We’re in the middle of an impressive snowfall, so I’ve decided to curl up on my couch and watch TV. Currently, an older episode of House is playing, and as you well know, I love the ethical spin the show brings. To catch you up on what’s happening, House doesn’t believe a patient has ALS. Patient thinks he has ALS and has signed a DNR while he can’t. House’s team decided to try a medication on top of what the patient was already receiving, to rule out another possibility for paralysis. The patient reacted badly to the medication, and went into respiratory distress. House’s team refused to intubate, citing the DNR, so House intubated and bagged the patient, then placed him on a vent.
House: Everyone knows what’s wrong with me. What’s wrong with him is much more interesting.
Foreman: You tubed him and he didn’t want to be tubed! He has the legal papers saying just that!
House: To intubate or not to intubate, that is the big ethical question. Actually, I was hoping we could avoid it and maybe just practice some medicine.
Foreman: There’s no question. It’s the patient’s decision!
House: If the patient is competent to make it. If his thyroid numbers aren’t making him sad.
Foreman: Oh my god, you don’t believe that.
Cameron: His thyroid levels were a little-
Foreman: It’s nothing. Do NOT defend him.
House: Why do you think he signed that DNR?
Foreman: Wha – I didn’t talk him into it!
House: No, he signed a DNR because he didn’t want a slow, painful death from the ALS. What was happening to him had nothing to do with the ALS.
Foreman: Right! Exactly! It is the IViG! You screwed up! You’re not going to let him die because you screwed up!
House: Technically, your case. You screwed up. Is that what this is about? Looking bad in front of your old boss.
Foreman: You assaulted that man.
House: Fine. I’ll never do it again.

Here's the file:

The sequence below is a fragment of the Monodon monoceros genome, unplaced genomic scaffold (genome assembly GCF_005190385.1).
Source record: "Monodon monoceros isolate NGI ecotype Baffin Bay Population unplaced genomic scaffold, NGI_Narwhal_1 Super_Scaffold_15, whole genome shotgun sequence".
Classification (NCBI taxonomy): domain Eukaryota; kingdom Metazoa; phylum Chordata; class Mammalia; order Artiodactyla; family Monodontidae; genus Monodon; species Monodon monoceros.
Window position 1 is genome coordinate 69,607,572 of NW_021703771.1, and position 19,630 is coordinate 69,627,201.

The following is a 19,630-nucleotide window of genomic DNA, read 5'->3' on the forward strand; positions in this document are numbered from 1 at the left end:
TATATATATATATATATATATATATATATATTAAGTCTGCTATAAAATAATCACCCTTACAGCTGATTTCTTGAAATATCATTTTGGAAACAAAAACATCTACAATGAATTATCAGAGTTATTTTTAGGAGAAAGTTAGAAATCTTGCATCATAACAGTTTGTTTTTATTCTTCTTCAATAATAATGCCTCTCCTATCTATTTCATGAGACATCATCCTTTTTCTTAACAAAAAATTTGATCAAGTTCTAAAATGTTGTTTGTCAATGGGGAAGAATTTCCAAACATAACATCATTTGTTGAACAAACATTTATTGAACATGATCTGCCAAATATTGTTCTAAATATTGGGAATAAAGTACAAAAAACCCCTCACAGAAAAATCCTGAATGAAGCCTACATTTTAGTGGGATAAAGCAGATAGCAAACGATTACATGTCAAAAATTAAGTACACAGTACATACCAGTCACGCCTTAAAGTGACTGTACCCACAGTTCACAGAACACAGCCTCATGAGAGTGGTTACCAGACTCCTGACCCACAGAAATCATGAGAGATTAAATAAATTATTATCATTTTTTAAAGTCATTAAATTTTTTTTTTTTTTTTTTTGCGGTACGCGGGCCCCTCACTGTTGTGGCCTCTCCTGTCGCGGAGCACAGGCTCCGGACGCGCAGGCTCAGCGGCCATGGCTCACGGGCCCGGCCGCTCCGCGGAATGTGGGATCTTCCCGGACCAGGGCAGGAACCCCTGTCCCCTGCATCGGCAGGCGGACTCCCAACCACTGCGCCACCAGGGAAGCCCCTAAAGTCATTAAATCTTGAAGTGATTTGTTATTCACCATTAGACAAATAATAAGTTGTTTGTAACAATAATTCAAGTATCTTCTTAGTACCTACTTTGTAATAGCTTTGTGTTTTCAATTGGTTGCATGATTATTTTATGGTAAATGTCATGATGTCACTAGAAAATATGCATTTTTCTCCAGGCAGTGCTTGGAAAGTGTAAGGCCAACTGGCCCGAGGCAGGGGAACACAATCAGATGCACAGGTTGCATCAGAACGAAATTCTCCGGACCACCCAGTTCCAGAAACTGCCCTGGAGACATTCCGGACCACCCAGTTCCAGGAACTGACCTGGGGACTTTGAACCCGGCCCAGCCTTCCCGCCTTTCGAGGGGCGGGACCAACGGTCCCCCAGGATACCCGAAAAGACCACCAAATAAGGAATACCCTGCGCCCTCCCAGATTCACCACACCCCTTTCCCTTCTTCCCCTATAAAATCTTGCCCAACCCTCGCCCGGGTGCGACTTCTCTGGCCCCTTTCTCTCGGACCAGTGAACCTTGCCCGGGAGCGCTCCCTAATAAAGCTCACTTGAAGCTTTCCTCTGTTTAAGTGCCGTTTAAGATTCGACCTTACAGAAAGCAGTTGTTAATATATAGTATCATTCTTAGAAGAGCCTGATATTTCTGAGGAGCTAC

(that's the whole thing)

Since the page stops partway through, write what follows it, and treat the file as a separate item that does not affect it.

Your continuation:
Foreman: Yes you will.
House: All the more reason this debate is pointless.
So, who’s right here? Is House right – do you intubate because the patient was not dying because of the ALS? Or is Foreman right, and House assaulted the patient?
Now, in many treatment facilities, this entire scenario is moot because the DNR (which, as House notes earlier in the episode, stands for do no resuscitate, not do not treat) is specific enough that you can actually decide things like whether or not you want treatment for medical issues not related to your primary diagnosis. You can specify out how far you want treatment, at what point it should stop, even if you want only comfort care. Of course, the key here is “many” – I’ve seen DNR forms that simply specify no treatment and that the patient should be allowed to die from whatever disease or illness they have; this is when the scenario that played out in the episode of House comes in to play. At what point is it assault, when is it treatment, when is it counteracting side effects of treatment, and when do you just stop?
So I’m curious – given the scenario outlined above, where a patient has a non-descript DNR and a side effect from a treatment not treating the primary condition, what do you do?